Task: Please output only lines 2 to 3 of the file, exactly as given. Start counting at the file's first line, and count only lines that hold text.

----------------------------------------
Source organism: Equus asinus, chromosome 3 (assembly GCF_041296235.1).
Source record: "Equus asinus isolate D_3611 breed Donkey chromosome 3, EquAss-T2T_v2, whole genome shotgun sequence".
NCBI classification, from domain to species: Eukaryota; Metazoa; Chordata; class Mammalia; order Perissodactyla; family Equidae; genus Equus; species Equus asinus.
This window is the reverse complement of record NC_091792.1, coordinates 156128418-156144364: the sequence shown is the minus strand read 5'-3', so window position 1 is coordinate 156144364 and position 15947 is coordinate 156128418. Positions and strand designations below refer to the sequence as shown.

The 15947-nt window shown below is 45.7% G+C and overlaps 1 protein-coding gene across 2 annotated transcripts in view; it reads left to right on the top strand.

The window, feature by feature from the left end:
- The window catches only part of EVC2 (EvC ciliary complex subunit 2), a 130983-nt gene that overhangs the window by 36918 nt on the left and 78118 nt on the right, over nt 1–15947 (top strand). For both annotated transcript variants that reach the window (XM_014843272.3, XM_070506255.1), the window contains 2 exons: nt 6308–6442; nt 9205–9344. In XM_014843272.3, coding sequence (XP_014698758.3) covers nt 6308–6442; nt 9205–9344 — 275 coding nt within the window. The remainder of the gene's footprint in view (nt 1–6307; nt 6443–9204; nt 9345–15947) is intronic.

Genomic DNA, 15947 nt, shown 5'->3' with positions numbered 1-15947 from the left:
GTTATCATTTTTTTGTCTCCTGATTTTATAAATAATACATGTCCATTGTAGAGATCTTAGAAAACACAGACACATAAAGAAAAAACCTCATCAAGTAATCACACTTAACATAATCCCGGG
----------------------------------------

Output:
Source record: "Equus asinus isolate D_3611 breed Donkey chromosome 3, EquAss-T2T_v2, whole genome shotgun sequence".
NCBI classification, from domain to species: Eukaryota; Metazoa; Chordata; class Mammalia; order Perissodactyla; family Equidae; genus Equus; species Equus asinus.